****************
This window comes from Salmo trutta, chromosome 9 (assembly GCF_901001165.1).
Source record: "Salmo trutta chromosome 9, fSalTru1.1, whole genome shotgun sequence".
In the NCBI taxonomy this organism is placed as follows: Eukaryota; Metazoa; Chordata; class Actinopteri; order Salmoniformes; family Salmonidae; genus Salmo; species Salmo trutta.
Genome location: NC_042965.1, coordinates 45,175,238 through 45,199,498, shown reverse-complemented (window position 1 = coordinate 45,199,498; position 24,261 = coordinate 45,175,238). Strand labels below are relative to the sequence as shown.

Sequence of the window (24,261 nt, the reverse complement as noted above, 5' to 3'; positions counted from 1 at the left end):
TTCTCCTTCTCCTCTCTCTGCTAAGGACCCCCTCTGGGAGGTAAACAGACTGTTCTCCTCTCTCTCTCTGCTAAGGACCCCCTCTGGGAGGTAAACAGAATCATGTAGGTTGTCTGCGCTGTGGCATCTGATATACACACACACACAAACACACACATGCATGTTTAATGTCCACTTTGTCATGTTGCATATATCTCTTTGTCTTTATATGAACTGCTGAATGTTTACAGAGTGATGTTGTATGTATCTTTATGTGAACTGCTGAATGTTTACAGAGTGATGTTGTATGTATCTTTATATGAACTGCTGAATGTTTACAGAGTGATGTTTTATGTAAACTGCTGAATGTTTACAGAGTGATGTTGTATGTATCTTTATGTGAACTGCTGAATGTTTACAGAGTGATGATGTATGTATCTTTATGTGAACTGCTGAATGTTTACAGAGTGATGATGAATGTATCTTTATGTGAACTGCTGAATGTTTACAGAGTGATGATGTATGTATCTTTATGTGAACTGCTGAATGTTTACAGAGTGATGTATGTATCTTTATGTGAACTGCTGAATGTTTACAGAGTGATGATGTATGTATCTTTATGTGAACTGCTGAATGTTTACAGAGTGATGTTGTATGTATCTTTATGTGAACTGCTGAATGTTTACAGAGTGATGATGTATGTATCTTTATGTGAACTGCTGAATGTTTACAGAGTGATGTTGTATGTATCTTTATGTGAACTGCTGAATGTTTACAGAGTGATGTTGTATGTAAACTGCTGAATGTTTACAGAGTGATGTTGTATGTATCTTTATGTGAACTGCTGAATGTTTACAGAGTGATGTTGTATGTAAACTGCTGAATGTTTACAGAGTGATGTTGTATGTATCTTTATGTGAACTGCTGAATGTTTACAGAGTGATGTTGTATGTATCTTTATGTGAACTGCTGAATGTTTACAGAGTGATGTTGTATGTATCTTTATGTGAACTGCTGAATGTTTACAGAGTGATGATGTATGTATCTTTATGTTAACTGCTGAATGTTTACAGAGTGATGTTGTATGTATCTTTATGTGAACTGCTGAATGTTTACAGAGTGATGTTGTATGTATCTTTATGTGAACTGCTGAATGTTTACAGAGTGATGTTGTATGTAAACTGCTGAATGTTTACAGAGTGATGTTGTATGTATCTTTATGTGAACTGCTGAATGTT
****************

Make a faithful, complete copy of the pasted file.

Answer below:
This window comes from Salmo trutta, chromosome 9 (assembly GCF_901001165.1).
Source record: "Salmo trutta chromosome 9, fSalTru1.1, whole genome shotgun sequence".
In the NCBI taxonomy this organism is placed as follows: Eukaryota; Metazoa; Chordata; class Actinopteri; order Salmoniformes; family Salmonidae; genus Salmo; species Salmo trutta.
Genome location: NC_042965.1, coordinates 45,175,238 through 45,199,498, shown reverse-complemented (window position 1 = coordinate 45,199,498; position 24,261 = coordinate 45,175,238). Strand labels below are relative to the sequence as shown.

Sequence of the window (24,261 nt, the reverse complement as noted above, 5' to 3'; positions counted from 1 at the left end):
TTCTCCTTCTCCTCTCTCTGCTAAGGACCCCCTCTGGGAGGTAAACAGACTGTTCTCCTCTCTCTCTCTGCTAAGGACCCCCTCTGGGAGGTAAACAGAATCATGTAGGTTGTCTGCGCTGTGGCATCTGATATACACACACACACAAACACACACATGCATGTTTAATGTCCACTTTGTCATGTTGCATATATCTCTTTGTCTTTATATGAACTGCTGAATGTTTACAGAGTGATGTTGTATGTATCTTTATGTGAACTGCTGAATGTTTACAGAGTGATGTTGTATGTATCTTTATATGAACTGCTGAATGTTTACAGAGTGATGTTTTATGTAAACTGCTGAATGTTTACAGAGTGATGTTGTATGTATCTTTATGTGAACTGCTGAATGTTTACAGAGTGATGATGTATGTATCTTTATGTGAACTGCTGAATGTTTACAGAGTGATGATGAATGTATCTTTATGTGAACTGCTGAATGTTTACAGAGTGATGATGTATGTATCTTTATGTGAACTGCTGAATGTTTACAGAGTGATGTATGTATCTTTATGTGAACTGCTGAATGTTTACAGAGTGATGATGTATGTATCTTTATGTGAACTGCTGAATGTTTACAGAGTGATGTTGTATGTATCTTTATGTGAACTGCTGAATGTTTACAGAGTGATGATGTATGTATCTTTATGTGAACTGCTGAATGTTTACAGAGTGATGTTGTATGTATCTTTATGTGAACTGCTGAATGTTTACAGAGTGATGTTGTATGTAAACTGCTGAATGTTTACAGAGTGATGTTGTATGTATCTTTATGTGAACTGCTGAATGTTTACAGAGTGATGTTGTATGTAAACTGCTGAATGTTTACAGAGTGATGTTGTATGTATCTTTATGTGAACTGCTGAATGTTTACAGAGTGATGTTGTATGTATCTTTATGTGAACTGCTGAATGTTTACAGAGTGATGTTGTATGTATCTTTATGTGAACTGCTGAATGTTTACAGAGTGATGATGTATGTATCTTTATGTTAACTGCTGAATGTTTACAGAGTGATGTTGTATGTATCTTTATGTGAACTGCTGAATGTTTACAGAGTGATGTTGTATGTATCTTTATGTGAACTGCTGAATGTTTACAGAGTGATGTTGTATGTAAACTGCTGAATGTTTACAGAGTGATGTTGTATGTATCTTTATGTGAACTGCTGAATGTT